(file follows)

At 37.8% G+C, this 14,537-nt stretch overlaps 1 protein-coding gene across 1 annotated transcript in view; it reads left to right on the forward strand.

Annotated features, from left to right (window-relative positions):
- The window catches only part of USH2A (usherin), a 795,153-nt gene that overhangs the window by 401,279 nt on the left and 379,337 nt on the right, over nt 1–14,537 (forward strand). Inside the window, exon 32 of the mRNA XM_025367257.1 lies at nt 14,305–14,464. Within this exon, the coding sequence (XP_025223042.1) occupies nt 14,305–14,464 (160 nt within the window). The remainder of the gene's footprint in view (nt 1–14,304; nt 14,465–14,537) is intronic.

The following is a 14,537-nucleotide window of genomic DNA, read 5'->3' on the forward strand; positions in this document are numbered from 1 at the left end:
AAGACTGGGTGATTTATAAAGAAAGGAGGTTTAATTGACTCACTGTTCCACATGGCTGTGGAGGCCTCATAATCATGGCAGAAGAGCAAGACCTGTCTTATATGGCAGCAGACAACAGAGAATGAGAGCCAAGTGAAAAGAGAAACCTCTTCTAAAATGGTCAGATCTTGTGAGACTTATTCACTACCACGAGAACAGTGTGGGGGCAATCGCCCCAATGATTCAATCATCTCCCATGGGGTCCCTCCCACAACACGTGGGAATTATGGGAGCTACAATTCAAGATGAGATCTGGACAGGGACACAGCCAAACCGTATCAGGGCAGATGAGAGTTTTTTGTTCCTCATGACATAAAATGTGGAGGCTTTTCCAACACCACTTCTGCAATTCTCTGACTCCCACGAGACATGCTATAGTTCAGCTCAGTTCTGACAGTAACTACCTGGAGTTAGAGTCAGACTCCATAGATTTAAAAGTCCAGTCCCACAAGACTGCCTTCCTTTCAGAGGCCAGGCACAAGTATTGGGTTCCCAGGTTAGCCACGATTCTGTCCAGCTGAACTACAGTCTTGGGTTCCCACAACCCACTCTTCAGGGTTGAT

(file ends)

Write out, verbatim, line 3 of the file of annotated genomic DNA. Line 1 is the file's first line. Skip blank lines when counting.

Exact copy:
- The window catches only part of USH2A (usherin), a 795,153-nt gene that overhangs the window by 401,279 nt on the left and 379,337 nt on the right, over nt 1–14,537 (forward strand). Inside the window, exon 32 of the mRNA XM_025367257.1 lies at nt 14,305–14,464. Within this exon, the coding sequence (XP_025223042.1) occupies nt 14,305–14,464 (160 nt within the window). The remainder of the gene's footprint in view (nt 1–14,304; nt 14,465–14,537) is intronic.